The truth is, LinkedIn's messaging system has always kinda' sucked. It's old-school styling and stiff nature made it very difficult to use - or not so much difficult, but non-intuitive, it's never been easy to do things quickly via message on the LinkedIn platform. LinkedIn have heard such complaints over time, they've taken note, and today, LinkedIn announced a major update to their messaging functionality.
From the official announcement:
"If you're like me, you're probably having more and more short-form and casual conversations with your professional peers every day. As you would over text or in-person, it's now easier for you to have meaningful yet lightweight ways to reach out and light up your professional relationships through conversations."
To meet user demand for improved messaging functionality, LinkedIn have re-built their message service "from the ground up", making it cleaner, more streamlined - and yes, more intuitive in response.
To start with, LinkedIn have built in a new chat-style interface, similar to Facebook Messenger and other direct message apps.
As you can see, your previous interactions with each person are now threaded, making it easier to keep track of the wider context. This is a big improvement - it's always been difficult to stay up with your previous communications with people via LinkedIn's messaging system, particularly sent messages, which required you to go into another folder. The new interface makes it much easier, and much cleaner, with an easily accessible track of your interaction history with each person via the LinkedIn platform.
As you may have also noticed, you can now add in emoji to your LinkedIn messages.
"In addition to being able to attach photos and documents to your messages, now you can also add stickers, emojis and GIFs to insert a little extra personality into the conversations you're having 1:1 or with a group on the new messaging experience."
How widely used that function will be on the professional social network, who knows, but emoji and image-based communications like this are rising in popularity, particularly amongst younger users. It could, possibly, grow to become a hugely popular feature.
Another, smaller element of the update relates to how you manage your invitations:
"Instead of viewing invitations from your Inbox, you can now manage your Sent, Pending, and Blocked invitations from the People You May Know page."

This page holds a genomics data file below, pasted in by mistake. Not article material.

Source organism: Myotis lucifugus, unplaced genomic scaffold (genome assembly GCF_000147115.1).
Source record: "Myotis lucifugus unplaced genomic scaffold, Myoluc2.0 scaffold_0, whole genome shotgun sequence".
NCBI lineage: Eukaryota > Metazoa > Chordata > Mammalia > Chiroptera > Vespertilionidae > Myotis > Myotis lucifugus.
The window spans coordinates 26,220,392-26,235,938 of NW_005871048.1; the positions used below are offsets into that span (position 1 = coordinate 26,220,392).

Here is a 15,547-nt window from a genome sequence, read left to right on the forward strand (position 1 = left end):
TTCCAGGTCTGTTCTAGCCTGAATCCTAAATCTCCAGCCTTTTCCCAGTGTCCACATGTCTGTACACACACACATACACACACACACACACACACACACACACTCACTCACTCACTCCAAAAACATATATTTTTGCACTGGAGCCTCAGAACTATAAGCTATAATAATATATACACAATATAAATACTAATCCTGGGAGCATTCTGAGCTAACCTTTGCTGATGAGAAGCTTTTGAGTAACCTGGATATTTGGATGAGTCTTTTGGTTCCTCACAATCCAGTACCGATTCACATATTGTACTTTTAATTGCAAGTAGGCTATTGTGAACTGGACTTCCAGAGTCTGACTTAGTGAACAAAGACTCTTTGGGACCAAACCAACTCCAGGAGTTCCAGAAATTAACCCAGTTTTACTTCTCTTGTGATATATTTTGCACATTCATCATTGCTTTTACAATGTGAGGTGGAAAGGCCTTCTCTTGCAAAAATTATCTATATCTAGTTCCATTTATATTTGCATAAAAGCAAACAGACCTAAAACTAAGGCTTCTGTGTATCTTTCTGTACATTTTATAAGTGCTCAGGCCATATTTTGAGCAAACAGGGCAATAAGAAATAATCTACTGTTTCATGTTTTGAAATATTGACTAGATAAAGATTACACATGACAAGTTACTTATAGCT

As noted, a minor element, but a relevant one nonetheless for regular users.
In the final notes of the update, LinkedIn says they are "hard at work" exploring the possibilities of how to extend the messaging experience on the platform, including this interesting tidbit:
"We're excited about concepts like intelligent messaging assistants that can help suggest people you should message or provide you with relevant information about that person before you start a conversation. Or the possibilities with voice and video to make conversations more compelling."
Either of those additions would be significant, and would change the way messaging is used on the platform. While automated systems like this are always a bit hit and miss, LinkedIn has a massive database to call on for reference - the professional histories of 380 million members around the world, to be exact. Given this data source, it's possible that LinkedIn could create a highly intelligent automated system that would be able to suggest relevant people to contact based on very refined data points. Any addition of voice and/or video, too, would be significant.
Overall this is a sold update for LinkedIn, and one which is long overdue. While LinkedIn has steadily increased its hold as the world's leading professional network, it has, at times, felt like it's not moved with progress in the wider social landscape, and some of their on-platform features have felt stifled. Updates like this show that LinkedIn is listening and is moving with the times - maybe a little slower, but then again, slow and steady wins the race.